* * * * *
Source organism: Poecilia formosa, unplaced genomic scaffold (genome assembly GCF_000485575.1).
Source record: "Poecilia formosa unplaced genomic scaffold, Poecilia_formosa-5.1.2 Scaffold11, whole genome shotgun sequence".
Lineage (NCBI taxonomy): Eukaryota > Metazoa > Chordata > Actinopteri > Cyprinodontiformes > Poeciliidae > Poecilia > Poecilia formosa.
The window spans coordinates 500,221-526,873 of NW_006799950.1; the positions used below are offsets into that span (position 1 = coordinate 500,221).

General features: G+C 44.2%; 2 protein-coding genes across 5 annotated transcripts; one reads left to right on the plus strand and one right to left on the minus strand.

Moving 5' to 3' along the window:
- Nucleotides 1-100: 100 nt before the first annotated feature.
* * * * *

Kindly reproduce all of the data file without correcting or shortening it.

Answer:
Source organism: Poecilia formosa, unplaced genomic scaffold (genome assembly GCF_000485575.1).
Source record: "Poecilia formosa unplaced genomic scaffold, Poecilia_formosa-5.1.2 Scaffold11, whole genome shotgun sequence".
Lineage (NCBI taxonomy): Eukaryota > Metazoa > Chordata > Actinopteri > Cyprinodontiformes > Poeciliidae > Poecilia > Poecilia formosa.
The window spans coordinates 500,221-526,873 of NW_006799950.1; the positions used below are offsets into that span (position 1 = coordinate 500,221).

General features: G+C 44.2%; 2 protein-coding genes across 5 annotated transcripts; one reads left to right on the plus strand and one right to left on the minus strand.

Moving 5' to 3' along the window:
- Nucleotides 1-100: 100 nt before the first annotated feature.